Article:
A Brief History of Swizz Beatz Ruining Songs

Swizz Beatz: a guy you want producing your song? Yes. A guy you want rapping on your song? No.

Swizz Beatz is a good producer. A really good producer, in fact. The 38-year-old Bronx native helped soundtrack the Ruff Ryders’ incredibly successful run in the late ’90s and early ’00s while producing hits for the likes of Jay Z, Beyoncé, and Busta Rhymes. His scratch-heavy keyboard beats were ahead of their time and he’s remained both a creative and commercial force ever since. I mean, the first beat this man sold was to DMX for “Ruff Ryders’ Anthem.” At 19-years-old.

However, a good rapper Swizz Beatz is not. Over his almost 20-year career as a professional musician, he’s released one compilation album, one studio album as a solo artist, and has yelped and yacked over a countless number of his client’s songs. He has an entire arsenal of ad-libs—right!, come on!, showtime!—that he throws at the wall, but none of them ever seem to stick. A good emcee needs a good voice, and Swizz Beatz just doesn’t have one. We’re sorry, dude.

With that said, here’s a brief history of Swizz Beatz ruining songs.

DMX — “We In Here” ft. Swizz Beatz (2006)

Let me preface this by saying, “We In Here” is probably the worst song on this list. By 2006, DMX was no longer the pedigree of dog that he once was. But it didn’t help that Swizz Beatz fed him a half-baked hook that’s even more repetitive than “Get It On The Floor.” Saying “it’s time to bring the East Coast back, baby” at the start of this song was a touch ambitious.

Busta Rhymes — “New York Shit” ft. Swizz Beatz (2006)

Let me preface this by saying, “New York Shit” is probably the best song on this list, but that’s all due to Busta Rhymes and this divine DJ Scratch beat. “Hat to my back,” “Timbs with the shorts,” “riding on the train”; it sounds like Swizz Beatz was playing I Spy in Times Square when he wrote these rhymes. For such a timeless anthem dedicated to the birthplace of hip-hop, surely Buss could have called up someone else. Like, maybe, Rakim? Or Q-Tip? Shit, even Spliff Star. Anyone but Swizz!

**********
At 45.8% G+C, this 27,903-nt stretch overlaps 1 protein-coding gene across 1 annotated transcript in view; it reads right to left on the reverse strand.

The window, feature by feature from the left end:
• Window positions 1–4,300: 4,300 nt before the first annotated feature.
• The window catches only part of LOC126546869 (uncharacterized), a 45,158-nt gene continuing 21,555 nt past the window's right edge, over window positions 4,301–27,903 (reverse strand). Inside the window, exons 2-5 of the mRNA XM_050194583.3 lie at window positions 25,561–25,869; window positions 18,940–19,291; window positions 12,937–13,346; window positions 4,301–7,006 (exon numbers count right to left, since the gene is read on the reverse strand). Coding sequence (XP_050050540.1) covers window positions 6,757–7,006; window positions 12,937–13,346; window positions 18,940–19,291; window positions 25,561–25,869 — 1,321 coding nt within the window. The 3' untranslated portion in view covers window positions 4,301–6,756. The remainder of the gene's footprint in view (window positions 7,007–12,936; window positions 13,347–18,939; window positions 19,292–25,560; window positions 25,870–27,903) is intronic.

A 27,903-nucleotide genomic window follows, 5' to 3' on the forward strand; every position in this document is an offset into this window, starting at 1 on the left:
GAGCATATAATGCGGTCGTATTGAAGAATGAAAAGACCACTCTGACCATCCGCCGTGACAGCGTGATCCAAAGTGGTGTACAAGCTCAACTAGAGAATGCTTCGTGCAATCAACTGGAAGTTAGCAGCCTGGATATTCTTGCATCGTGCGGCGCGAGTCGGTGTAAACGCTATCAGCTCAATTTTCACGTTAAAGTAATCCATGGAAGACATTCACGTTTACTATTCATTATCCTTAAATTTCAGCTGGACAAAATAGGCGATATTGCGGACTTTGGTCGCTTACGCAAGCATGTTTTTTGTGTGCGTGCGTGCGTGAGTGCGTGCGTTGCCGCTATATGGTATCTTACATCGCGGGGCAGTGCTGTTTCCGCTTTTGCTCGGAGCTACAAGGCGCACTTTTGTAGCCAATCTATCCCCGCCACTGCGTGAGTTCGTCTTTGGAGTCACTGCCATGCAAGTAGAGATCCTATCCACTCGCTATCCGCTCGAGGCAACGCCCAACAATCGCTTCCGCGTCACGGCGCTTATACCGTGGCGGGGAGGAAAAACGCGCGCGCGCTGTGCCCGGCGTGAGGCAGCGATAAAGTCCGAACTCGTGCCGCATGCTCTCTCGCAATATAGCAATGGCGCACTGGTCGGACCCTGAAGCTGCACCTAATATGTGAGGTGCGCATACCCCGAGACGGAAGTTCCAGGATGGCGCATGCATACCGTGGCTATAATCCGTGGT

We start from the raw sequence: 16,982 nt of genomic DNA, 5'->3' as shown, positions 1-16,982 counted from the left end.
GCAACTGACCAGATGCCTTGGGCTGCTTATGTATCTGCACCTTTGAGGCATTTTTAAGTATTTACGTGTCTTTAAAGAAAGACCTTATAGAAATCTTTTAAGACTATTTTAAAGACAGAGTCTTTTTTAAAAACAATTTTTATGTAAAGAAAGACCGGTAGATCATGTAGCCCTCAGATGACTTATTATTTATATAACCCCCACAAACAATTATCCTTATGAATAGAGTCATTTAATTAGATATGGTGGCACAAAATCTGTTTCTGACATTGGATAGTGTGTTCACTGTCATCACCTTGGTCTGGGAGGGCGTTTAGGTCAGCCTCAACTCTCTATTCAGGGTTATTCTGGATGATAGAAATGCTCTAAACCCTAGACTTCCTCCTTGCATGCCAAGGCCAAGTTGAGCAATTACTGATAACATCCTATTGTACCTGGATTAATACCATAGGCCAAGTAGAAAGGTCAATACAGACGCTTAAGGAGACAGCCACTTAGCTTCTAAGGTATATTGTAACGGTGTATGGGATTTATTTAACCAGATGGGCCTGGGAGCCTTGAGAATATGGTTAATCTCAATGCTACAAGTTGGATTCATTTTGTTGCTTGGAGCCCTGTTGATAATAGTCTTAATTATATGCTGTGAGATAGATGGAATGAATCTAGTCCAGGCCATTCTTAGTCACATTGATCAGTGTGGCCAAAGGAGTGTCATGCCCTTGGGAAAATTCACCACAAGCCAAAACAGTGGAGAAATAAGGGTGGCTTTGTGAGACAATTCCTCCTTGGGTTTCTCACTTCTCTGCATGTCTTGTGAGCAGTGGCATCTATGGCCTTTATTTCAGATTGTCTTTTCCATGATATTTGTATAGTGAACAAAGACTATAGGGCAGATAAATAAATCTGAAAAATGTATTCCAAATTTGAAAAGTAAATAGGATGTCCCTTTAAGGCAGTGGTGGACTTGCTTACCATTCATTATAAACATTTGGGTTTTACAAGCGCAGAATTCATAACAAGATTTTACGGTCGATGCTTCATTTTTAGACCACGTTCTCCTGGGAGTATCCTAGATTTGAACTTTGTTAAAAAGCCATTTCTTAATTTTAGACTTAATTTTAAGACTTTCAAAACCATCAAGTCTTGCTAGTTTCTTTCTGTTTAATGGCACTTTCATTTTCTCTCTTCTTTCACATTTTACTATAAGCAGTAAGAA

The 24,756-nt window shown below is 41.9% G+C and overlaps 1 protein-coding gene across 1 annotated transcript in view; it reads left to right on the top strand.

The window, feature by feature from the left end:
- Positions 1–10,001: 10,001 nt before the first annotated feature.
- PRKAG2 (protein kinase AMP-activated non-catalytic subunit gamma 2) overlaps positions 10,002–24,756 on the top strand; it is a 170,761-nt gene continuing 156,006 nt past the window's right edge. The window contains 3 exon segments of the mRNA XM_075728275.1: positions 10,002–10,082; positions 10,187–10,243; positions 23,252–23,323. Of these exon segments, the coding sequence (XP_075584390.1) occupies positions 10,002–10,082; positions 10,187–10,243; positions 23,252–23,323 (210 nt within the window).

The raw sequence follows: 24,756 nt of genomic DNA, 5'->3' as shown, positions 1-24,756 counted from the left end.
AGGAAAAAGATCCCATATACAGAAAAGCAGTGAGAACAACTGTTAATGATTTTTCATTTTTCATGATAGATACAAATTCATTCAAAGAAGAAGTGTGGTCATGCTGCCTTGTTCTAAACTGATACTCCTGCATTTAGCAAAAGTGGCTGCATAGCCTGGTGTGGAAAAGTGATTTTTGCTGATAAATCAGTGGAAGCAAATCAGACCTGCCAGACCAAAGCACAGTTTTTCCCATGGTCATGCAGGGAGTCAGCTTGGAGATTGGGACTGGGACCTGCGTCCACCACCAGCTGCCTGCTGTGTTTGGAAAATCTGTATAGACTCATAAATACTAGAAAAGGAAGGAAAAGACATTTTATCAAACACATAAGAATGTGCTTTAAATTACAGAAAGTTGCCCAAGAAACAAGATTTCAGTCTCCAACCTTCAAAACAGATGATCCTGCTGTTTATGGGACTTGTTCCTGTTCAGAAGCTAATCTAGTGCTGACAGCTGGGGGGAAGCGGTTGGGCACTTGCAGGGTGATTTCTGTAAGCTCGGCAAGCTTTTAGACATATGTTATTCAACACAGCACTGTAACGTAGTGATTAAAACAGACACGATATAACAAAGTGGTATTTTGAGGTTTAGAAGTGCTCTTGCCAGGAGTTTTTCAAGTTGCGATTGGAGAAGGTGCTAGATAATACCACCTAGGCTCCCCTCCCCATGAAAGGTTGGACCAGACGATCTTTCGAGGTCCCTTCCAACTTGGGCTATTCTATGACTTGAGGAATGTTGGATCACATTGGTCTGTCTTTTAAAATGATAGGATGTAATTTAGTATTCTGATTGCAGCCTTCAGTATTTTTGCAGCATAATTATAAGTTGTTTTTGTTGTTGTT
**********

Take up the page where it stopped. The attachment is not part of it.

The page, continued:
Swizz Beatz — “It’s Me Bitches (Remix)” ft. Lil Wayne, R. Kelly & Jadakiss (2007)

The best part about this remix: Lil Wayne, R. Kelly, and Jadakiss all killed it (‘Kiss comes in at the very end rapping over Wu-Tang’s “C.R.E.A.M.”). The worst part about this remix: Swizz Beatz is still on it. Not only does he ad-lib his way through his guests’ parts, he drops his own verse that has lines like, “She smokin’ on Cohiba, on my sun seeker/For those of you who don’t know that’s just a yacht with a deck.” I wish it wasn’t you, Swizz.

Maino —  “Hi Hater (Remix)” ft. Swizz Beatz, T.I., Plies & Jadakiss (2008)

“Hi Hater” was the introduction of Maino, the latest drug dealer-turned-rapper set to take over New York. And because it was 2008, “Hi Hater” obviously got a remix featuring a muddled lineup of rappers from all over the country. The video was inspired by Craig Mack’s classic “Flava In Ya Ear” remix, but with Swizzy “huh huh hey hater”-ing all over the song in the first 10 seconds, this was more like lava in ya ear.

Kanye West — “Power (Remix)” ft. JAY-Z & Swizz Beatz (2010)